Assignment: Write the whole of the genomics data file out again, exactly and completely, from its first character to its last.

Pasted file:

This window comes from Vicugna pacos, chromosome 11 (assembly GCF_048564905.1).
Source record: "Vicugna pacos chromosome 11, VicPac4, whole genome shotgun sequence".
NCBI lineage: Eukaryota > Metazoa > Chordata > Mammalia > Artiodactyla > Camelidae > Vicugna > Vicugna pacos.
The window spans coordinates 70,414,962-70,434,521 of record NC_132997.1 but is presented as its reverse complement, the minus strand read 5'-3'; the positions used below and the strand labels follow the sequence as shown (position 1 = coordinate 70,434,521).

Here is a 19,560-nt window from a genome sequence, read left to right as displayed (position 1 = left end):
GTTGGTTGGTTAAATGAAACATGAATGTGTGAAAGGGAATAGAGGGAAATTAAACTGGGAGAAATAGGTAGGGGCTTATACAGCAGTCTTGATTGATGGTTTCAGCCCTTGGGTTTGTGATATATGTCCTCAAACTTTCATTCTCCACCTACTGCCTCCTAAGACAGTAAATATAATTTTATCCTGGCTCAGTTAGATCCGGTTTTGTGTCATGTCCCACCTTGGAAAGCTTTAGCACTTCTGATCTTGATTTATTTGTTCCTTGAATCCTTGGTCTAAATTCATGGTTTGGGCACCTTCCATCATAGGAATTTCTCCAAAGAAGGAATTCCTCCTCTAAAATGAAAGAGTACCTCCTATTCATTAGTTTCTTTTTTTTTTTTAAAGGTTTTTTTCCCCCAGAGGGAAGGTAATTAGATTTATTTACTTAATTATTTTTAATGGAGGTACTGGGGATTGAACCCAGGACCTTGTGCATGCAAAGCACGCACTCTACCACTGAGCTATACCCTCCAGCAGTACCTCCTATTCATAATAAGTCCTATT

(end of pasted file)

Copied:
This window comes from Vicugna pacos, chromosome 11 (assembly GCF_048564905.1).
Source record: "Vicugna pacos chromosome 11, VicPac4, whole genome shotgun sequence".
NCBI lineage: Eukaryota > Metazoa > Chordata > Mammalia > Artiodactyla > Camelidae > Vicugna > Vicugna pacos.
The window spans coordinates 70,414,962-70,434,521 of record NC_132997.1 but is presented as its reverse complement, the minus strand read 5'-3'; the positions used below and the strand labels follow the sequence as shown (position 1 = coordinate 70,434,521).

Here is a 19,560-nt window from a genome sequence, read left to right as displayed (position 1 = left end):
GTTGGTTGGTTAAATGAAACATGAATGTGTGAAAGGGAATAGAGGGAAATTAAACTGGGAGAAATAGGTAGGGGCTTATACAGCAGTCTTGATTGATGGTTTCAGCCCTTGGGTTTGTGATATATGTCCTCAAACTTTCATTCTCCACCTACTGCCTCCTAAGACAGTAAATATAATTTTATCCTGGCTCAGTTAGATCCGGTTTTGTGTCATGTCCCACCTTGGAAAGCTTTAGCACTTCTGATCTTGATTTATTTGTTCCTTGAATCCTTGGTCTAAATTCATGGTTTGGGCACCTTCCATCATAGGAATTTCTCCAAAGAAGGAATTCCTCCTCTAAAATGAAAGAGTACCTCCTATTCATTAGTTTCTTTTTTTTTTTTAAAGGTTTTTTTCCCCCAGAGGGAAGGTAATTAGATTTATTTACTTAATTATTTTTAATGGAGGTACTGGGGATTGAACCCAGGACCTTGTGCATGCAAAGCACGCACTCTACCACTGAGCTATACCCTCCAGCAGTACCTCCTATTCATAATAAGTCCTATT